“If everyone starts leaving the sector, who is going to look after the children? And it affects every other working sector. If we close down tomorrow, there’s 20 parents standing outside not able to go to work in the morning.
“I am holding on for change,” she adds. “That’s why I joined Siptu.”
The union has set up a “Big Start” campaign to lobby for increased State investment in childcare.
Deborah Reynolds (35) is another who wonders about the future because the €300 a week – €12 an hour – she earns as a play leader at Kilkerrin Community Play School in north-east Co Galway would not enable her to move out of her family home and live independently.
However, she considers herself “one of the lucky ones” because she is paid for one non-contact hour every day; the children are there from 9am to 1pm but she doesn’t finish until 2pm. Nationally, about 50 per cent of staff in the early years sector work part-time, whether they want to or not. She is one who would love to have more hours and has taken a Saturday job as a receptionist to boost her income.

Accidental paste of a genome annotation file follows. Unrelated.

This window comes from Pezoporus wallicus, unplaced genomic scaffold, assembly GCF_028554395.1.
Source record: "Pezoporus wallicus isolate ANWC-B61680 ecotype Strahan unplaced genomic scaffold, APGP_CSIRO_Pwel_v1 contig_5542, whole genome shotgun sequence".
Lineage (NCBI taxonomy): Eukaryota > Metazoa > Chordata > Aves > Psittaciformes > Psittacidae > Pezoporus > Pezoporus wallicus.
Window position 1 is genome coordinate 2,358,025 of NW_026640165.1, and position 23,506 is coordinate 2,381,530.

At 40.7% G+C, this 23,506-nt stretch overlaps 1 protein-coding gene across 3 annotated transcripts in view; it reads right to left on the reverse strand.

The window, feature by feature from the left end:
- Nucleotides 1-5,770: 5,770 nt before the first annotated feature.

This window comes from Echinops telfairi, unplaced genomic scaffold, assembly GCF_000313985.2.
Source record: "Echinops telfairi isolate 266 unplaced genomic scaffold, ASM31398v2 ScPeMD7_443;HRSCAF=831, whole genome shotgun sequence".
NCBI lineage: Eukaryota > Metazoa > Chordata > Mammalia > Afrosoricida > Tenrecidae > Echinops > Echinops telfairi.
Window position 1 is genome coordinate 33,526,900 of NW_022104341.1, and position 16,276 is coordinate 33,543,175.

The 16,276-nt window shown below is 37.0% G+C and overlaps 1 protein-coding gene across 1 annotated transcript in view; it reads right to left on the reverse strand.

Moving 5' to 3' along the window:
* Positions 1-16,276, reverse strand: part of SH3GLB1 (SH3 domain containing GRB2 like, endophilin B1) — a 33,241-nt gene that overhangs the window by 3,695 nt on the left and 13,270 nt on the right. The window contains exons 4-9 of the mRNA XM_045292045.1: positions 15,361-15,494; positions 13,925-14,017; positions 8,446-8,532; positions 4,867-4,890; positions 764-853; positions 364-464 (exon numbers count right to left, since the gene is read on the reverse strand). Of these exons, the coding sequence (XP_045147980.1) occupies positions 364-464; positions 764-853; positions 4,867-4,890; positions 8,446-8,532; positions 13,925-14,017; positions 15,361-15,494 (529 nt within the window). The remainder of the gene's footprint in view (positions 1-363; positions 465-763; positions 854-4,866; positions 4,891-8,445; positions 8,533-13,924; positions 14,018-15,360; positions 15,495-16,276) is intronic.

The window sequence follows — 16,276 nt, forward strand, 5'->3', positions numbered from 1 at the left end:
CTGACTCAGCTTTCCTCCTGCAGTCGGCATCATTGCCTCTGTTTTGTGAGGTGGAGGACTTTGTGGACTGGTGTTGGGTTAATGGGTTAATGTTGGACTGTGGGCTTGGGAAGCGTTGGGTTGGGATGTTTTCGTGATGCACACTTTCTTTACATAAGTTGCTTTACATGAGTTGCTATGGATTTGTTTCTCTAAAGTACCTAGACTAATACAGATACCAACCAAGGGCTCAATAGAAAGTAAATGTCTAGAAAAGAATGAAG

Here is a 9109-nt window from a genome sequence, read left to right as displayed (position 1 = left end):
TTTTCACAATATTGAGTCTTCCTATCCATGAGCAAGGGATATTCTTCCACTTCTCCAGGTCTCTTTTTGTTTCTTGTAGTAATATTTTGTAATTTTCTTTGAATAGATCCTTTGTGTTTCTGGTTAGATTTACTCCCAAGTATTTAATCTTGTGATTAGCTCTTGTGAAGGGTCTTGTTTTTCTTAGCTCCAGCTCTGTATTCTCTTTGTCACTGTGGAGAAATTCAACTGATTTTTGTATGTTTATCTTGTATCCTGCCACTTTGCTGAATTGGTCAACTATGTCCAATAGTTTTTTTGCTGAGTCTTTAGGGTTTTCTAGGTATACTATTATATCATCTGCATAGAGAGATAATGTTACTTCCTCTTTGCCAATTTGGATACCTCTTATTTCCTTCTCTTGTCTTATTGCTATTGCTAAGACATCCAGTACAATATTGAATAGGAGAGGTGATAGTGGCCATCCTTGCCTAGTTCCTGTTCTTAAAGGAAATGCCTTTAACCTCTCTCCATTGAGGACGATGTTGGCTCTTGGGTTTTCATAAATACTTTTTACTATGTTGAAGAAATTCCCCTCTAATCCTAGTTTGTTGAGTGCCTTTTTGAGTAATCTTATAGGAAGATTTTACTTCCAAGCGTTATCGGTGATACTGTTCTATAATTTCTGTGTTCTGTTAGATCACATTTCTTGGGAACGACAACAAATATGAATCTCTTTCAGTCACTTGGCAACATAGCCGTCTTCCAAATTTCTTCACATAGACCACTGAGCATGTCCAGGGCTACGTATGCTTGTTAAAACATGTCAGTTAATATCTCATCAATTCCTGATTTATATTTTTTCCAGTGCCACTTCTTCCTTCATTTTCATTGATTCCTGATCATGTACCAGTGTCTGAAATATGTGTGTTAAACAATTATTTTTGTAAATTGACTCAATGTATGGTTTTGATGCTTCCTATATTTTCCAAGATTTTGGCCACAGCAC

Reynolds has worked in the community play school for the past 12 years, during which time she studied part-time over two-and-a-half years for a level 7 degree in early years care and education at the Athlone Institute of Technology. It cost her about €7,000 but she didn’t get any pay rise on completion.
I worked in early years for 20 years, not getting paid for summer and using the credit card to try to make ends meet
“It’s just not possible,” she says, explaining she would hate the idea that, if any extra money was allocated to her, it would do the not-for-profit play school out of something it needed.
Like most “sessional” centres, the staff work around the 38 weeks of the ECCE scheme. Although that can be stretched to 44 weeks of pay, once bank holidays and annual leave are included, it still leaves Reynolds having to draw the dole from the end of June to the end of August, for which she gets €193 a week.
“I was that person,” says Marian Quinn. “I worked in early years for 20 years, not getting paid for summer and using the credit card to try to make ends meet.”